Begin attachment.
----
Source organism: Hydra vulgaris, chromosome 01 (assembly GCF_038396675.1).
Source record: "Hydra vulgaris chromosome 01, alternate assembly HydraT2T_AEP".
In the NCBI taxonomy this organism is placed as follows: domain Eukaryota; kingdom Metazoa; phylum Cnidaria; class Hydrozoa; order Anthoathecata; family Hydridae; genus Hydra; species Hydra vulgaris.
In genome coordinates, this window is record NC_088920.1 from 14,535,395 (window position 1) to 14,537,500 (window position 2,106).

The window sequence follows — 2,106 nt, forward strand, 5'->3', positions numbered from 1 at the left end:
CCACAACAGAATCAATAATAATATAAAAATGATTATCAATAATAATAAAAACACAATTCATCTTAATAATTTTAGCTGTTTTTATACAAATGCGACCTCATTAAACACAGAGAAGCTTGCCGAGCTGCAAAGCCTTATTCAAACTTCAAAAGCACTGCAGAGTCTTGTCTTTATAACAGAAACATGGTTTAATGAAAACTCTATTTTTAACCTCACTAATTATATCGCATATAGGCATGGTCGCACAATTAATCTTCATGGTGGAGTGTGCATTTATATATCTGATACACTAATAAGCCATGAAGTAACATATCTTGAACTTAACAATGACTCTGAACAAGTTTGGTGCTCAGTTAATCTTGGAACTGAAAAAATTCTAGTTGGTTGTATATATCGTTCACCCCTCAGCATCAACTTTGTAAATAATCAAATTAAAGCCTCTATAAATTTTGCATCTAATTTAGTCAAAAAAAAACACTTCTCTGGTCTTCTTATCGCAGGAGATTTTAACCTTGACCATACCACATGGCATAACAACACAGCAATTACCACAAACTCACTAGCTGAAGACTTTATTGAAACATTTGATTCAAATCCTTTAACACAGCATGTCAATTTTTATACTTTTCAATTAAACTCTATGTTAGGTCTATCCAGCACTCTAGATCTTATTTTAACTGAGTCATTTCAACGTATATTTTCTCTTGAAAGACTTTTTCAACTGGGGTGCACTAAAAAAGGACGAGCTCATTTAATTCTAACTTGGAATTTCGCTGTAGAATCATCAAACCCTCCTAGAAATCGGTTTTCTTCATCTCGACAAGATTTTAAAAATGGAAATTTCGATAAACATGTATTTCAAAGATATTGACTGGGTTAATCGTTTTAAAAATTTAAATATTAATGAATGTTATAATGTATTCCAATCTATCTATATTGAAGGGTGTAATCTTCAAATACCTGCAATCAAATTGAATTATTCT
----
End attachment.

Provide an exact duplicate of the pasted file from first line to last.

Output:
Source organism: Hydra vulgaris, chromosome 01 (assembly GCF_038396675.1).
Source record: "Hydra vulgaris chromosome 01, alternate assembly HydraT2T_AEP".
In the NCBI taxonomy this organism is placed as follows: domain Eukaryota; kingdom Metazoa; phylum Cnidaria; class Hydrozoa; order Anthoathecata; family Hydridae; genus Hydra; species Hydra vulgaris.
In genome coordinates, this window is record NC_088920.1 from 14,535,395 (window position 1) to 14,537,500 (window position 2,106).

The window sequence follows — 2,106 nt, forward strand, 5'->3', positions numbered from 1 at the left end:
CCACAACAGAATCAATAATAATATAAAAATGATTATCAATAATAATAAAAACACAATTCATCTTAATAATTTTAGCTGTTTTTATACAAATGCGACCTCATTAAACACAGAGAAGCTTGCCGAGCTGCAAAGCCTTATTCAAACTTCAAAAGCACTGCAGAGTCTTGTCTTTATAACAGAAACATGGTTTAATGAAAACTCTATTTTTAACCTCACTAATTATATCGCATATAGGCATGGTCGCACAATTAATCTTCATGGTGGAGTGTGCATTTATATATCTGATACACTAATAAGCCATGAAGTAACATATCTTGAACTTAACAATGACTCTGAACAAGTTTGGTGCTCAGTTAATCTTGGAACTGAAAAAATTCTAGTTGGTTGTATATATCGTTCACCCCTCAGCATCAACTTTGTAAATAATCAAATTAAAGCCTCTATAAATTTTGCATCTAATTTAGTCAAAAAAAAACACTTCTCTGGTCTTCTTATCGCAGGAGATTTTAACCTTGACCATACCACATGGCATAACAACACAGCAATTACCACAAACTCACTAGCTGAAGACTTTATTGAAACATTTGATTCAAATCCTTTAACACAGCATGTCAATTTTTATACTTTTCAATTAAACTCTATGTTAGGTCTATCCAGCACTCTAGATCTTATTTTAACTGAGTCATTTCAACGTATATTTTCTCTTGAAAGACTTTTTCAACTGGGGTGCACTAAAAAAGGACGAGCTCATTTAATTCTAACTTGGAATTTCGCTGTAGAATCATCAAACCCTCCTAGAAATCGGTTTTCTTCATCTCGACAAGATTTTAAAAATGGAAATTTCGATAAACATGTATTTCAAAGATATTGACTGGGTTAATCGTTTTAAAAATTTAAATATTAATGAATGTTATAATGTATTCCAATCTATCTATATTGAAGGGTGTAATCTTCAAATACCTGCAATCAAATTGAATTATTCT